Injury to bowel(the gallbladder normally rests on part of the small bowel - duodenum) , blood vessels(eg portal vein, hepatic artery, vena cava) , liver and other organs(stomach or small bowel stuck under the umbilical port site from previous peritonitis/surgery/abdominal trauma), adhesions

Wound infection, scar or keloid, hernia at port site( especially the umbilical wound if a big gallbladder packed with stones has to be removed from the wound)

Gas embolus

Heart attack, stroke, anaesthetic reactions, chest infections, blood clots in legs(deep venous thrombosis - DVT) and lungs(pulmonary embolism  - PE), death

Postop abdominal distension, gas pain in shoulder, loose bowel action/diarrhoea(in 5- 10% of patients especially after a fatty meal; most cases improve after a few months. Some patients say that cholecystectomy helps with their constipation). Persisting symptoms despite surgery.

Not being able to remove all the gallbladder - the neck of the gallbladder may be too inflammed or stuck (especially in cases of gallbladder cancer and xanthogranulomatous cholecystitis) (Dr Cheah has had a couple of cases of each of these in nearly 1000 cholecystectomies)

Cholecystectomy is also associated with increased risks of bowel cancer particularly on the right side. One should do faecal occult blood screening 2 yearly after the gallbladder surgery - if this is positive, please see Dr Cheah again for a colonoscopy. 


Percutaneous Cholecystostomy - usually in patients who are too sick for the whole surgery to remove the gallbladder. A drain is left in the gallbladder. After 1-2 weeks, a tract forms. This is gently dilated and the gallstones in the gallbladder is removed with a wire basket. 

Extracorporeal Shock Wave Lithotripsy - shattering the gallstones smaller but this may cause more symptoms/complications as the smaller stones are passed down the bile duct and risks getting stuck causing jaundice and acute pancreatitis.  Hence ESWL is not as helpful for gallstones as it is for kidney stones

Oral dissolution therapy - Chenodoxycholic acid & Ursodeoxycholic acid(urosodiol, 600mg daily). The former is no longer used due to many side effects.  The latter is expensive. Very slow - reduces size of a non-calcified gallstone by 1mm a month.  Does not work for calcified stones. Need functioning gallbladder and cystic duct to be open. Mechanism of action - dissolves gallstones by dissolving cholesterol from the surface  of the gallstone. When the cholesterol portion of gallstones that have limited amounts of calcium salts dissolve, the remainder of the stone disintegrates into sand that is expelled over time by a functioning gallbladder. But this can cause risks of gallstones falling out of gallbladder and causing acute pancreatitis & jaundice. This medication can also help gallbladder emptying. Ursodeoxycholic acid brands available in Australia include Urososan, Ursofalk(500 mg tablet) , Ursodox GH, APO-urodeoxycholic acid and Urso. Urso comes from the Latin word ursus which means bear. This was originally obtained from farmed bile bears but is now synthetically produced.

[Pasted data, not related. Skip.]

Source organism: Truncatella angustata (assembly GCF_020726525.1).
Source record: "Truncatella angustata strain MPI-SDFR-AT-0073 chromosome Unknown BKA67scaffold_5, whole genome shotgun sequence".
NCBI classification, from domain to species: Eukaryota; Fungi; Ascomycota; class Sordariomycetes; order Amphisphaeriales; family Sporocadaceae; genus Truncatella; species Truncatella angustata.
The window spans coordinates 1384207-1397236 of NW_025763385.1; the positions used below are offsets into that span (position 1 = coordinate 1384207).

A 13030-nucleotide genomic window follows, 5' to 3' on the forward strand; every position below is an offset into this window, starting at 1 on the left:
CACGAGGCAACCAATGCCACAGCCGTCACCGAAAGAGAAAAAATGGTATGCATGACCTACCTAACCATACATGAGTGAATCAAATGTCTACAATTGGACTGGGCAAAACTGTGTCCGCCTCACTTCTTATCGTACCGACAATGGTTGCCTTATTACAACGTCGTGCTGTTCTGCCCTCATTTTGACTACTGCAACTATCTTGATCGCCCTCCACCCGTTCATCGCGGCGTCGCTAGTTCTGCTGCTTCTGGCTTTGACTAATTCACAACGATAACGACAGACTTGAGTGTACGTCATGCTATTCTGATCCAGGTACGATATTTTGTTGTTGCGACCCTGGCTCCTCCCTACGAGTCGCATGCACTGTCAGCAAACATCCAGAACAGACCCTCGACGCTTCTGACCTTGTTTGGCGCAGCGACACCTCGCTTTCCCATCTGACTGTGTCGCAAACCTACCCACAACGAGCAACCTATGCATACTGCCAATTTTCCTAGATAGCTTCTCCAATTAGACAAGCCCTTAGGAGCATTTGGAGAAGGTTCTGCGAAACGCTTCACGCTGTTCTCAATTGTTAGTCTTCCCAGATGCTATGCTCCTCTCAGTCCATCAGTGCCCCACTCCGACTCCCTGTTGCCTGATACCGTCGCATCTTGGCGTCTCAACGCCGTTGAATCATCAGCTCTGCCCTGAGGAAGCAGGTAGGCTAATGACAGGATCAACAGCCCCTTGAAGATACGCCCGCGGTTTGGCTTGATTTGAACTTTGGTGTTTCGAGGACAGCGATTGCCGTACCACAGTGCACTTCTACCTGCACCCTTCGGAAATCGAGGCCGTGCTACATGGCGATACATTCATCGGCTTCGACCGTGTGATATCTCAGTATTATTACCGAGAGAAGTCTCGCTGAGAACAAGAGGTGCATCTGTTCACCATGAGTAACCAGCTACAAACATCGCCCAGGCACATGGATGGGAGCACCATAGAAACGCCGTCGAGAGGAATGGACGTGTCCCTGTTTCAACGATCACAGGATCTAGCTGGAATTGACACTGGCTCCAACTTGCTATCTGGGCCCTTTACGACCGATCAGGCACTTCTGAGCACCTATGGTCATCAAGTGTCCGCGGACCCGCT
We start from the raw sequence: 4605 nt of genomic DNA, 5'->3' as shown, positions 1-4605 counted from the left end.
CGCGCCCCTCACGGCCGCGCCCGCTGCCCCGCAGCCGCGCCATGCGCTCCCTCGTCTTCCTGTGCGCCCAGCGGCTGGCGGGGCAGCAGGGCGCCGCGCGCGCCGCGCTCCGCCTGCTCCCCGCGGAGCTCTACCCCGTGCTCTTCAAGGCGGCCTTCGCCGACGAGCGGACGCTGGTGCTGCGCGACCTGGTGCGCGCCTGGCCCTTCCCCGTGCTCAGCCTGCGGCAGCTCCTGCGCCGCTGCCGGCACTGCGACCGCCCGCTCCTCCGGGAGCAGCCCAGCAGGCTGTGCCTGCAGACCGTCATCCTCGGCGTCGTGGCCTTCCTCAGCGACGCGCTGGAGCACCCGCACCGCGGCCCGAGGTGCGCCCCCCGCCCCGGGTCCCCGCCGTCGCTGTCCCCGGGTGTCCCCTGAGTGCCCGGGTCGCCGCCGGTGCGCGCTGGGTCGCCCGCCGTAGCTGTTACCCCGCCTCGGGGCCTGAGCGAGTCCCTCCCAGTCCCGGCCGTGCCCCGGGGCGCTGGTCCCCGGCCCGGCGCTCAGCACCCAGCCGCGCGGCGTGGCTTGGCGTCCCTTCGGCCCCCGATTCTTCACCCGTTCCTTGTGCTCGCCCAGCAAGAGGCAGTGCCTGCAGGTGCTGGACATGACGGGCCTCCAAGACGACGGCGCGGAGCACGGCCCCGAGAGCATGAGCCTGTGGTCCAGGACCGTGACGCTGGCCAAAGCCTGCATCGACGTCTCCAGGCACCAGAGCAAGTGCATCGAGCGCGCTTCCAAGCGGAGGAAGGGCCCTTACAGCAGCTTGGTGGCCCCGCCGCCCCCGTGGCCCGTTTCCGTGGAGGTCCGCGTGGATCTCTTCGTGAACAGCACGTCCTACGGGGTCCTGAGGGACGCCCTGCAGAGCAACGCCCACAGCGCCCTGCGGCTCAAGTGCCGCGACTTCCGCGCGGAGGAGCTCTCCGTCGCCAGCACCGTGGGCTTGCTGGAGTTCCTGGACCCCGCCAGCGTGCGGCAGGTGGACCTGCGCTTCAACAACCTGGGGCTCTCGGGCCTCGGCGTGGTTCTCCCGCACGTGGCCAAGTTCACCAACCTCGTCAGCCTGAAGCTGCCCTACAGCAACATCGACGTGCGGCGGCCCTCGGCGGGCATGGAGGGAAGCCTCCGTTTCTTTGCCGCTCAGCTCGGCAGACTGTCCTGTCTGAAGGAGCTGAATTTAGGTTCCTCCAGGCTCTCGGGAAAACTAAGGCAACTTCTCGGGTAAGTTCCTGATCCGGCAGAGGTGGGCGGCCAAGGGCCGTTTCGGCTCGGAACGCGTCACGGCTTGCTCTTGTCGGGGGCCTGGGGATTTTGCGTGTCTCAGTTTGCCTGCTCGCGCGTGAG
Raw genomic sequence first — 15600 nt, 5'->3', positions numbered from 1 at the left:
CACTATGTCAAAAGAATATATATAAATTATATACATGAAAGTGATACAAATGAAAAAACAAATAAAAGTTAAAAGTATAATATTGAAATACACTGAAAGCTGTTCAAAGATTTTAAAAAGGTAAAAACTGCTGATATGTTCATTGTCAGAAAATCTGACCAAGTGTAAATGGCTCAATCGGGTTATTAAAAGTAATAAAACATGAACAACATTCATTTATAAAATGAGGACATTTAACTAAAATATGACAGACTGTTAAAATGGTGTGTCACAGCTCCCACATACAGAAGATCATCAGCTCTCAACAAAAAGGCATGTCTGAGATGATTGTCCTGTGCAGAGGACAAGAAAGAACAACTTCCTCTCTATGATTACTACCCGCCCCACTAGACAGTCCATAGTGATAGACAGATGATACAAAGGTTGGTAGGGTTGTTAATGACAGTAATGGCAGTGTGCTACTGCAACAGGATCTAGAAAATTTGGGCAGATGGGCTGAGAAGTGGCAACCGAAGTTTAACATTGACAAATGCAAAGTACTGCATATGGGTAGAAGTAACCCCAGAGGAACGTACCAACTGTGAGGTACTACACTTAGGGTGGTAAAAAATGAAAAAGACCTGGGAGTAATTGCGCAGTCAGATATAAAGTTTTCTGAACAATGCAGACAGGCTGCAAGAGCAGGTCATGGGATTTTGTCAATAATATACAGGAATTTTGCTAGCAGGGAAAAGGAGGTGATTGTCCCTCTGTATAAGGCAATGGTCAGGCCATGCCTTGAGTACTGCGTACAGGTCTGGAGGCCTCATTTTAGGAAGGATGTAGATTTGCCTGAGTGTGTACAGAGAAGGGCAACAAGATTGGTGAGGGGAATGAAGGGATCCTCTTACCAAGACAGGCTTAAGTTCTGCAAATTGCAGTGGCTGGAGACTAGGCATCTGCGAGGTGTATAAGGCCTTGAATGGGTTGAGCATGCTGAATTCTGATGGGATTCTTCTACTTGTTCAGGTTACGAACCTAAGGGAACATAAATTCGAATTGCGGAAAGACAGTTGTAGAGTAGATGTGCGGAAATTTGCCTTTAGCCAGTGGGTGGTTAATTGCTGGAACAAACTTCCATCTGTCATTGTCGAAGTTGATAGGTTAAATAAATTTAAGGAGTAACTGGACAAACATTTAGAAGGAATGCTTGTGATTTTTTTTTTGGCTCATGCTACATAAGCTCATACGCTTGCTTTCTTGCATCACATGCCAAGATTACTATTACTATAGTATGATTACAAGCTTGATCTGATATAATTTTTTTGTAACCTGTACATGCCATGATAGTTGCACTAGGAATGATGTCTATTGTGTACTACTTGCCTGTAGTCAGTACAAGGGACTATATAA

Other methods :

Statins - may reduce risks of forming cholesterol gallstones.

Exetimibe - this inhibits absorption of cholesterol from the small intestine.  

Monoterpenes - Rowachol. May help dissolve gallstones. 

Topical contact dissolution - Historically, a small catheter was inserted into the gallbladder and a solvent such as methyl ether and later ethyl proprionate(a food additive) was injected in. Takes hours to do. 

With all these methods, there is a risk of long term gallstone recurrence.

Other surgical techniques :

Mini laparoscopy - using thinner laparoscopic instruments. But the umbilical incision still has to be large enough to take out the gallbladder with the gallstones in it

Single incision laparoscopy(SIS) - putting all the ports in the umbilical site. Longer incision in one area. Makes the operation longer. Can be robot assisted as well - but longer time to do.

Natural orifice transluminal endoscopic surgery(NOTES) : Through the vaginal or stomach so as not to leave scars on the stomach. Higher risks and longer operation. 

Robot assisted cholecystectomy - the set up time under general anaesthesia  would be roughly the time of a normal straightforward cholecystectomy

Operative Cholangiogram - X-ray of the bile duct with contrast

This is usually performed during the gallbladder surgery. 
1. Can detect stones in bile duct(4%) 
2. May help avoid bile duct injury
Note - the radiology company may charge an out of pocket fee for this. Please check with iMed/Capital Radiology/Imaging Associates the fees.  Safety regulations require a radiographer to come to theatre to operate image intensifier machine to do the operative cholangiogram. 
Alternative - injecting florescent material (indocyanine green) to show the biliary tree (experimental at this stage)